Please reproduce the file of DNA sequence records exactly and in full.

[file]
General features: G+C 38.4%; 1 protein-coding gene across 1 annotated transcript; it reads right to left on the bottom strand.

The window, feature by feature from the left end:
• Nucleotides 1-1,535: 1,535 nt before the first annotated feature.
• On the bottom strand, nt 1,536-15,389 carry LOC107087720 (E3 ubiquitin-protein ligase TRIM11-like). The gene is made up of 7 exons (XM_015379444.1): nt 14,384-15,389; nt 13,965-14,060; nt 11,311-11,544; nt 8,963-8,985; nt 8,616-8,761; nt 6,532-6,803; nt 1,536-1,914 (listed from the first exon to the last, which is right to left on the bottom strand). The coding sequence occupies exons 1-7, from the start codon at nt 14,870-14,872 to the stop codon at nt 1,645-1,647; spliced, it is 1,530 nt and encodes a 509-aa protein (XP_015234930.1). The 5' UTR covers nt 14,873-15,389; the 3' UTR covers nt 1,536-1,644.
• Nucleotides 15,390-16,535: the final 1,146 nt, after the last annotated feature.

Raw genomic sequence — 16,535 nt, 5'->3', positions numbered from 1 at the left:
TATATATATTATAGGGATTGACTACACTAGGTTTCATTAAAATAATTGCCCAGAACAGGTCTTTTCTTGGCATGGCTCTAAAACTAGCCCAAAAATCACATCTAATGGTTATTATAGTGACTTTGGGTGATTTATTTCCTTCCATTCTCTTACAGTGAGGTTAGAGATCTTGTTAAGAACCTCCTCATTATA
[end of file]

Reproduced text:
General features: G+C 38.4%; 1 protein-coding gene across 1 annotated transcript; it reads right to left on the bottom strand.

The window, feature by feature from the left end:
• Nucleotides 1-1,535: 1,535 nt before the first annotated feature.
• On the bottom strand, nt 1,536-15,389 carry LOC107087720 (E3 ubiquitin-protein ligase TRIM11-like). The gene is made up of 7 exons (XM_015379444.1): nt 14,384-15,389; nt 13,965-14,060; nt 11,311-11,544; nt 8,963-8,985; nt 8,616-8,761; nt 6,532-6,803; nt 1,536-1,914 (listed from the first exon to the last, which is right to left on the bottom strand). The coding sequence occupies exons 1-7, from the start codon at nt 14,870-14,872 to the stop codon at nt 1,645-1,647; spliced, it is 1,530 nt and encodes a 509-aa protein (XP_015234930.1). The 5' UTR covers nt 14,873-15,389; the 3' UTR covers nt 1,536-1,644.
• Nucleotides 15,390-16,535: the final 1,146 nt, after the last annotated feature.

Raw genomic sequence — 16,535 nt, 5'->3', positions numbered from 1 at the left:
TATATATATTATAGGGATTGACTACACTAGGTTTCATTAAAATAATTGCCCAGAACAGGTCTTTTCTTGGCATGGCTCTAAAACTAGCCCAAAAATCACATCTAATGGTTATTATAGTGACTTTGGGTGATTTATTTCCTTCCATTCTCTTACAGTGAGGTTAGAGATCTTGTTAAGAACCTCCTCATTATA